First-year theater major navigates online school


Shannon Carlson

Lindsay Nelsen, SHS class of 2020, poses in her garden at her house in Shorewood, which is where she’s had to take her classes from this semester. Nelsen is a theater arts major, which has provided unique challenges during COVID.

Every Tuesday and Thursday afternoon, Lindsay Nelsen, SHS class of 2020, gets in front of her laptop camera for acting class. This is one of eight classes she is taking remotely this semester.

For college first-years, this school year has been difficult to navigate. Students are spread out: some have been permitted to go to their college campuses, and some, including Nelsen, have stayed home to do the semester virtually. 

Nelsen is a theater arts major at Loyola Marymount University (LMU) in Los Angeles. Being a theater arts major in a time when learning is virtual provides unique challenges. Nelsen is trying to lessen the impact by taking as many general education classes this semester, saving the theater classes for when she is able to be on campus.

Intro to Theater Performance, the class on Tuesdays and Thursdays, is the only real acting class she is currently taking. Right now they are working on monologues.

“Acting class hasn’t been too hard and because we’re so close to the screen, it’s easy to see people’s facial reactions and stuff. We haven’t really been doing scene work yet, but I know we will be doing [them] towards the end of the semester.”

Nelsen thinks that given the circumstances, the class runs pretty smoothly. She attributes its relative success to its size.

“Because it’s such a small class I think it’s easier, and I’m glad they did it that way because if it were any bigger I feel like it could have been a mess.” 

Nelsen has been acting since second grade. She was in multiple SHS productions as a child, and more as a high school student. She also did shows with Skylight Music Theater and First Stage.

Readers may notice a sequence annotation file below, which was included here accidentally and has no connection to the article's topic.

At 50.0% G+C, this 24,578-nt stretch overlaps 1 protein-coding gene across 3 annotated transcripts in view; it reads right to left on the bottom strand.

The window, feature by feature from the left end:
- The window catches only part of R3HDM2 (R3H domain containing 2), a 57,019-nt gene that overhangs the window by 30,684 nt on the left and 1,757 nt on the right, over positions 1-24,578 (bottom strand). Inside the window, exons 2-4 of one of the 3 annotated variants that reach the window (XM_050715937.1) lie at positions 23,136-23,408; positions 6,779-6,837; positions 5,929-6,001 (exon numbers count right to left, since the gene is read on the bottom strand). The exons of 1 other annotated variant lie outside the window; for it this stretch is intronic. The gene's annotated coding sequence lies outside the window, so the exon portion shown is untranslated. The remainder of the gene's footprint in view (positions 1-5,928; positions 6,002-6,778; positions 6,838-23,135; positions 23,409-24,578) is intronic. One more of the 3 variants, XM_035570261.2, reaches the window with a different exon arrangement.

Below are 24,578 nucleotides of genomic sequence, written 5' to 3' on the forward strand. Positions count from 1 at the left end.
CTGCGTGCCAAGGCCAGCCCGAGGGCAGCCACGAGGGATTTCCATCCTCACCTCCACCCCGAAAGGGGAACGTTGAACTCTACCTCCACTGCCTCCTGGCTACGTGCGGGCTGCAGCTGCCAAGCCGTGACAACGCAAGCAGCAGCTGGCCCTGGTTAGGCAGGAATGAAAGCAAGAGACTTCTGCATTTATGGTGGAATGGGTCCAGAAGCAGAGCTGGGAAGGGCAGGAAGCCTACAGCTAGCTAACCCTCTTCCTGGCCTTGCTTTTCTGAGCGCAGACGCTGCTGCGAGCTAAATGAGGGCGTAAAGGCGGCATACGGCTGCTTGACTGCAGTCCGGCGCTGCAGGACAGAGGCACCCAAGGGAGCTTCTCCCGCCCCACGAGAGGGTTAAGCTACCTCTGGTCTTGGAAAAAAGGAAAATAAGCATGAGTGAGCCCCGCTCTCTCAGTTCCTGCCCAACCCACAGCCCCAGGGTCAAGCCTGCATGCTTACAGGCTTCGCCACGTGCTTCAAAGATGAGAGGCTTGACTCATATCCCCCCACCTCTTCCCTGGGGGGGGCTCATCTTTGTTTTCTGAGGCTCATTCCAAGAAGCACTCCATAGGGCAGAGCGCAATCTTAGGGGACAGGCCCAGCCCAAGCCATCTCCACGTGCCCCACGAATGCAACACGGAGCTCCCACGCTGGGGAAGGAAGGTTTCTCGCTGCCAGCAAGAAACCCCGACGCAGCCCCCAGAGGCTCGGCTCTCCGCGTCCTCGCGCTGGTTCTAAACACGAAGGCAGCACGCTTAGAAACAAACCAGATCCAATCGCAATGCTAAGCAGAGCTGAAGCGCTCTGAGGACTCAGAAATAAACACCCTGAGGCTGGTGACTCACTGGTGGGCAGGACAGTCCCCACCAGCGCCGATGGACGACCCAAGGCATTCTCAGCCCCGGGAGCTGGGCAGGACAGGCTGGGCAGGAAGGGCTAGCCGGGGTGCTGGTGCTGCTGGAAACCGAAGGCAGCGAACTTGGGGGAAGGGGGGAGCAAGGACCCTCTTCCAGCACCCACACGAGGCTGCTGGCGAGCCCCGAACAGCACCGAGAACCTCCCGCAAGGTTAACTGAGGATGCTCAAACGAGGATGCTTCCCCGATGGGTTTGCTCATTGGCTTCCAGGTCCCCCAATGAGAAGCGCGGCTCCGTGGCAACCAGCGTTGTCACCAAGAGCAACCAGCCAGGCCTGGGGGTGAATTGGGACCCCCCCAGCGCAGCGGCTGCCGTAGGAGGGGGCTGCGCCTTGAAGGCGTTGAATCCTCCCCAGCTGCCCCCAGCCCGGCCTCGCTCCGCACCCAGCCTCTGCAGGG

According to Nelsen, being a theater major in LA is competitive in a way she’s not totally used to.

“I’m definitely kind of terrified because there’s just so many people who want to do this, and like even within the school I’m going to, there’s competition … but like when you just think back to it, everybody is getting rejected all the time and you kind of have to learn how to deal with this industry. You’re always going to get ‘no’s,’ sometimes you’ll get a ‘yes.’ And that maybe makes your career.”

However, exposure to this new atmosphere (though everything is virtual at the moment) has further solidified her desire to make theater part of her career.

“I’m really excited, [because] this is what I want to do, and I know it’s what I want to do.”

Nelsen is also a member of choir at her school. The choir director and pianist are on campus, and they conduct rehearsals from the recital hall. The 60 or so students are muted the entire time, but remain on video which is projected on a big screen so that the conductor can see them.

“I guess he’s just trusting that we’re singing because we’re just opening our mouths … But also every week we have assignments, like a recording due every week, so that he knows we are making progress.”

Despite not being able to hear the choir members singing, Nelsen thinks the conductor is doing a good job giving feedback. 

“I just think he’s good at what he’s doing because even when he’s looking at the screen he’s like, ‘Oh, I can tell this person or a few of you guys aren’t doing this,’ or he just knows what parts of the song people will have trouble on, so he makes sure to go over those sections.”

Though her professors are making the situation work, Nelsen really just wants to get to campus and be able to attend her classes in-person. She wasn’t able to visit the campus last spring because of COVID-19, meaning she actually has yet to set foot on the grounds of LMU. However, the part she’s most focused on is when she will be able to perform again.

“It’s so unknown when I will perform on a stage again,  when can audiences come in?  And the energy that’s in a room when you’re performing it’s so different than a Zoom production. And even if we try to replicate it, it just won’t be the same — it’s sad. But hopefully we will come together and make it better eventually.”